this issue
previous article in this issuenext article in this issue

Document Details :

Title: Kinderen voor kinderen
Subtitle: Ethische overwegingen rond pre-implantatie genetische diagnose voor stamceldonatie
Author(s): VEULEMANS, Sophie , HANSEN, Bart
Journal: Bijdragen
Volume: 68    Issue: 1   Date: 2007   
Pages: 67-86
DOI: 10.2143/BIJ.68.1.2019444

Abstract :
Preimplantation genetic diagnosis (PGD) is a technique which was originally developed as an alternative to prenatal diagnosis for couples at high risk of transmitting a genetic defect. It allows scientists to check specific genetic defects of the embryo obtained through in vitro fertilization (IVF) so that only embryos not affected by the tested disease or balanced for the tested chromosomes can be replaced. Recently, case reports reveal that clinicians applying PGD are increasingly confronted with requests by parents with an affected child whishing for PGD not only to test IVF-created embryos for genetic disease but also to test for a nondisease trial related to immune compatibility with a child in the family in need of a hematopoietic stem cell transplant. Only embryos HLA matched with an existing sibling in need of a compatible donor of haematopoietic stem cells would be transferred. In this article, our main objective is not to answer the question of the ethical permissibility of this technique. We rather want to clarify some anthropological options underpinning this technique, which have to be taken into account for an ethical evaluation. By virtue of its very being, the human person is multidimensional: open to itself, to another and to society. This multidimensional character of the human person is a real challenge in the field of human genetics and medically assisted reproduction: a couple never decides solely for itself, but its decision has an enormous impact on their offspring; the physician is a necessary third person in the decision making process; a parental decision is influenced by and ma y change the public support of PGD.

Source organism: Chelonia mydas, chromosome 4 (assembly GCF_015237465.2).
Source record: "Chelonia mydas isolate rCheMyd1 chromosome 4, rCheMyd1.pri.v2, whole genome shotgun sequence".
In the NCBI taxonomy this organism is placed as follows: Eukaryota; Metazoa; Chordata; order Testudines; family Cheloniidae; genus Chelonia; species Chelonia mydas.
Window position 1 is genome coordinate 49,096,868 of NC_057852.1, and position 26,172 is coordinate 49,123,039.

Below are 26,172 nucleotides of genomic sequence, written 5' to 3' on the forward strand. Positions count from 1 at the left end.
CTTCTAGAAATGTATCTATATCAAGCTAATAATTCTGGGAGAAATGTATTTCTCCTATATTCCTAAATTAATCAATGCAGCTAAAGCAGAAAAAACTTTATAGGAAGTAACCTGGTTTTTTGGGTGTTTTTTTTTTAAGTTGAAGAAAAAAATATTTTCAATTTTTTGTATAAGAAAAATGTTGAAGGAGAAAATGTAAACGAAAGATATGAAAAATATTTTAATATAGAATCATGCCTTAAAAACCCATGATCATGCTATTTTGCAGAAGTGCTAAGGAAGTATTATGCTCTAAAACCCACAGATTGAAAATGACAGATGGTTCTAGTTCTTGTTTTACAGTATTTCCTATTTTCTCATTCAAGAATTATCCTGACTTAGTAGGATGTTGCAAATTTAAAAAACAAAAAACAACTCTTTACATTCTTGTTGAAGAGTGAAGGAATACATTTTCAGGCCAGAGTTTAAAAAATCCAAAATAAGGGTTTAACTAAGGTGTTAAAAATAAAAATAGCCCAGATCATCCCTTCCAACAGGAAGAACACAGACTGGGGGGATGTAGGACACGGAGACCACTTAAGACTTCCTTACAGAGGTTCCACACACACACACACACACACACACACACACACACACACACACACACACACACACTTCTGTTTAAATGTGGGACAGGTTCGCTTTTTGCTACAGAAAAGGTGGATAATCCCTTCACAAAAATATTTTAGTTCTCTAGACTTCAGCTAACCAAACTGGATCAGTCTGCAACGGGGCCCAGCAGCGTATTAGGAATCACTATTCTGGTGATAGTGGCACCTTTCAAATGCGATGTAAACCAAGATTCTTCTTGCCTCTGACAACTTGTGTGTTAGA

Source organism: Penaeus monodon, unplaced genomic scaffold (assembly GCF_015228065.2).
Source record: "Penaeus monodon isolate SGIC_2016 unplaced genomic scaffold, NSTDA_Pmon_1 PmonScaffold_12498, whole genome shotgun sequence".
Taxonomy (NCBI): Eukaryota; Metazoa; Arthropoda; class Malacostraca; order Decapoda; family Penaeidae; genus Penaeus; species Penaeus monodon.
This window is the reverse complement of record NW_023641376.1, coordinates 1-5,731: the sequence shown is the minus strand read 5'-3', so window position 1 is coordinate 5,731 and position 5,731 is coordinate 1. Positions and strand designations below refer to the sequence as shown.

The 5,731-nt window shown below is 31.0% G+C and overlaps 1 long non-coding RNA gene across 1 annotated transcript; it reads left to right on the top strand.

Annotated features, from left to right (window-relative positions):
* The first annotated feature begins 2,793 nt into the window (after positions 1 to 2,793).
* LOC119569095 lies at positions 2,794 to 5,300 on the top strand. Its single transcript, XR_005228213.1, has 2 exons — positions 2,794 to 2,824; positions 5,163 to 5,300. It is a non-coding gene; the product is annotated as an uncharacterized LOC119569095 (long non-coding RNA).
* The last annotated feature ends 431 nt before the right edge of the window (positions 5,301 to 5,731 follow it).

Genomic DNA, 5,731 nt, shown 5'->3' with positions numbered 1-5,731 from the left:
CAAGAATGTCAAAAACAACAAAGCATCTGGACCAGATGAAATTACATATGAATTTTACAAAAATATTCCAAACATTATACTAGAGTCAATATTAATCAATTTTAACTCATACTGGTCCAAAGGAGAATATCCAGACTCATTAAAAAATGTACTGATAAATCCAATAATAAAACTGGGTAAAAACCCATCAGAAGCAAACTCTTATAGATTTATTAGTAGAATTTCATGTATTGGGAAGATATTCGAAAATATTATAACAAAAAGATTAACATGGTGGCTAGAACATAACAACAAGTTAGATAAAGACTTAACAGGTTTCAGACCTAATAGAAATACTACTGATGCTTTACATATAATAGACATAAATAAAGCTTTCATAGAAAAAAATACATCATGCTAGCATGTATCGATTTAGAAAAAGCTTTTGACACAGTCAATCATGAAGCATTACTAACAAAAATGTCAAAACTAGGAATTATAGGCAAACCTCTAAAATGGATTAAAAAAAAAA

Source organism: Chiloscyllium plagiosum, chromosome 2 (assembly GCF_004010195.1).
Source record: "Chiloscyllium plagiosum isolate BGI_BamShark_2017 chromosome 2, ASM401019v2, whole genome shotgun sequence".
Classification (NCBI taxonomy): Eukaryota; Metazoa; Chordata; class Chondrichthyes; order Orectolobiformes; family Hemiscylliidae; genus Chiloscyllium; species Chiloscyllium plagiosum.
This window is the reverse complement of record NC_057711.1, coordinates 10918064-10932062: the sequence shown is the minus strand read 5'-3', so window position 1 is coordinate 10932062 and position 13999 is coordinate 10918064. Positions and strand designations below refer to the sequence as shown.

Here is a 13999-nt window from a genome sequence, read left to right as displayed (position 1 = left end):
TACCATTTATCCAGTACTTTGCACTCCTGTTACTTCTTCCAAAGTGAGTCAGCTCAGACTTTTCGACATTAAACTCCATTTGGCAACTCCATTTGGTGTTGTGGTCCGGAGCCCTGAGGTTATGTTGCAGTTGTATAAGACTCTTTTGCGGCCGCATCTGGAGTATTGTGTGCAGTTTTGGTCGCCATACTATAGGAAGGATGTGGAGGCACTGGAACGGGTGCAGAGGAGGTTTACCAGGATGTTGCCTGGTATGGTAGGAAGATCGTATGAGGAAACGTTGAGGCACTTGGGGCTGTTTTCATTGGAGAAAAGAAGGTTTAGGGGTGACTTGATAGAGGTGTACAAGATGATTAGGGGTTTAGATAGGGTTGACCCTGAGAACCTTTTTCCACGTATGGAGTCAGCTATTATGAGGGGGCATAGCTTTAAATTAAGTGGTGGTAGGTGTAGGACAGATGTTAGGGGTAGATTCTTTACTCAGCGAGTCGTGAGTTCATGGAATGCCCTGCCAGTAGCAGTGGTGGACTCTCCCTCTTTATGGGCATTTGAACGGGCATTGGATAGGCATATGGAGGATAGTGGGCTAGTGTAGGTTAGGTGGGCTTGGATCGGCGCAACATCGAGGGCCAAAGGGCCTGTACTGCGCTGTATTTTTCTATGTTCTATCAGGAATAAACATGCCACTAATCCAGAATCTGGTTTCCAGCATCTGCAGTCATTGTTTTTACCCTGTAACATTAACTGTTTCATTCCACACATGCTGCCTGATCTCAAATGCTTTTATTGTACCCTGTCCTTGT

First we have to evaluate the request of the couple to use PGD in order to create a donor sibling. The main ethical argument against this kind of request is the instrumentalization of the future child. The child becomes an instrument to cure another child. One of the fundamental rules underlying Western moral thinking is the Kantian imperative. The second formulation of the categorical imperative goes as follows: ‘Act in such a way that you always treat humanity, whether in your own person or the person of any other, never simply as a means, but always at the same time as an end’. From this perspective we advance the ethical requirement to surpass the apparent discrepancy between the need of the parents to produce a healthy child and the desire of parents to have a child.
Second, the physician should take into account the fact that a technological innovation may have such a compelling character that human reproductive freedom will be restricted rather than enlarged. Thus the physician should be guarded from engaging in so-called medical futile acts.
Third, the experience of the donor child will be discussed. It could be argued that a heavy burden is placed on the donor child. The transplantation may fail and this may give the child a fundamental sense of unworthiness and deficiency and a feeling of not being able to live up to the expectations. The psychological impact of stem cell donation among siblings should indeed not be underestimated.
Finally, on societal level, the need for instant success has contributed to ever more invasive reproductive technologies. We question however that reproductive success does not necessarily depends on the invasiveness of the techniques. Parents should be given time to put meaning on their lack of reproductive omnipotence.